Articles, Ergonomics

IT: First Line of Defense Against Computer Injuries

Small changes that can make a big difference in comfort

Last week, I visited a major law firm. One IT staff member had piled extra shoes under her workstation, tangling the cords so she couldn’t pull her keyboard forward. Piles of cord spaghetti were everywhere. Before long, I was sitting on the floor, untwisting cables. When you pay attention to all aspects of your workspace-even the cables-you can work more comfortably. When cords can move freely, it’s easy to keep your keyboard and mouse in the best positions.

IT staff members with lots of computer knowledge but little experience with muscles, tendons, joints, and bones can spread safe work habits throughout an organization. When IT staffers pay attention to ergonomics, they and their colleagues stay healthy. And I stay off the floor. Here are some ways your IT department can help prevent injuries:

Location, location, location. Expect IT to help you find the best place for your machine. If your workspace has a window, your monitor should be perpendicular to the window. In many offices, the location of electrical outlets determines the location of the computer workspace. Choose the most appropriate spot to work, then, if necessary, request that cabling and electrical outlets be changed.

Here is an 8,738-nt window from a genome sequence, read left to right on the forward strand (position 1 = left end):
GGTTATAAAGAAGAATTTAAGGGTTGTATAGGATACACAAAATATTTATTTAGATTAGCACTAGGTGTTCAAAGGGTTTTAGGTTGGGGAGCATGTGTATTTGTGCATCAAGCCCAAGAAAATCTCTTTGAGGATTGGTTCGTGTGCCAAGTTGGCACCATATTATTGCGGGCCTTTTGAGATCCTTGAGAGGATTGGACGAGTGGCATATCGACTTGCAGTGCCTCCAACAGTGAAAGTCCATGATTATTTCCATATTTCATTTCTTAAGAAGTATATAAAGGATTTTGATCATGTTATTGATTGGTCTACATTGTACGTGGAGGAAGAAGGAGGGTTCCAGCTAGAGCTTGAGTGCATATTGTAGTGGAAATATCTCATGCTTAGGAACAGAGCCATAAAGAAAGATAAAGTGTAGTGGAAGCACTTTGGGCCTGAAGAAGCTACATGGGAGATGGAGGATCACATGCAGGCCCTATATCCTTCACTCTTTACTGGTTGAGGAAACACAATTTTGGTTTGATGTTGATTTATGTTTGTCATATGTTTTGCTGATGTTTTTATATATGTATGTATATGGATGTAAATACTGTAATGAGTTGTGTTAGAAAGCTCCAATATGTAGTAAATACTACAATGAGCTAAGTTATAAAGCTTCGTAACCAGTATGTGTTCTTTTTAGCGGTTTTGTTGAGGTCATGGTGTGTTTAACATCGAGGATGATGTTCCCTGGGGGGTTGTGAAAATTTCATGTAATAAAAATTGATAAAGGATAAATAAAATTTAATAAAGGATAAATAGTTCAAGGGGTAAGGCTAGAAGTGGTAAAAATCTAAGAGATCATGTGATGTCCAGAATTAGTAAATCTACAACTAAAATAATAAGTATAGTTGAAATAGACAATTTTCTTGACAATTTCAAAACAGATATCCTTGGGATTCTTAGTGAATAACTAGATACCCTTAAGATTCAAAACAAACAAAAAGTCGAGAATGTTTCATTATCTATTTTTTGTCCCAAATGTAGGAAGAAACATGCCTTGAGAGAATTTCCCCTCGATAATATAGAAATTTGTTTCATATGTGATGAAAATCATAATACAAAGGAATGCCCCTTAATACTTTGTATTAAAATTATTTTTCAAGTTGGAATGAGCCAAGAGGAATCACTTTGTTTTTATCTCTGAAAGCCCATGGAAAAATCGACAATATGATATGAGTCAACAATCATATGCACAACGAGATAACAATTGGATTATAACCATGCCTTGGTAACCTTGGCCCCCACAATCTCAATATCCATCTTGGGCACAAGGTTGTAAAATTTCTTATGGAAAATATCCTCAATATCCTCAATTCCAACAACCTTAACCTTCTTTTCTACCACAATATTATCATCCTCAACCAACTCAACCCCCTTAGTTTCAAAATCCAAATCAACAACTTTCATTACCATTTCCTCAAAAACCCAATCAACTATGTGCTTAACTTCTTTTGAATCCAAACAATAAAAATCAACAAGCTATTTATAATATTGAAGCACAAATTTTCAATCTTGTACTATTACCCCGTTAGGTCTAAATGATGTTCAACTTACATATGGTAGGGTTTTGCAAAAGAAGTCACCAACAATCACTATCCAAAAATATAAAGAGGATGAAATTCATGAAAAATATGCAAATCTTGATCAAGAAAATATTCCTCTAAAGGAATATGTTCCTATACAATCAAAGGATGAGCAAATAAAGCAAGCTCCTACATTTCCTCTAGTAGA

Positioning. Expect IT to help you sit correctly. If a technician drops a machine on your work surface, be sure to check that monitor, keyboard, and your body are centered on the same line. If your equipment is too heavy to move, IT should reposition it.

Cord control. Expect IT to make it easy for you to change positions throughout the day. When cords are tangled and twisted, you lose flexibility to adjust the position of your equipment. IT can help you untangle and control cords.

Equipment trade–ins. Expect IT to help you choose equipment that suits your size and work habits. Even though your keyboard makes you uncomfortable, it might be just fine for the person down the hall. IT can help you exchange equipment.

Cleaning. Expect IT to help you keep your equipment clean. IT can clean your equipment or show you how. For example, request screen wipes to clean your monitor.

For smaller busineses or at home

Look at your room. Determine the ideal spot for your computer, regardless of furniture, cable, and outlets. Try to get your monitor 90 degrees to natural light.

Look at your workstation. Make sure your monitor, keyboard, and chair are centered on the same line.

Look at your cables. Are they twisted? Can you take advantage of their full length? Remember, your keyboard and mouse should be as close to your body as possible.

Look at yourself. Are you sitting in the chair, not on it? Sit all the way back in the seat and keep your shoulders back.

Look at the dust! Buy a can of duster to blow all the dust and grit out of your keyboard. Clean your screen every day.

Time to move? Your computer is easy to move. When you take time to adjust your computer’s location you can work more comfortably and prevent injury and eye strain.

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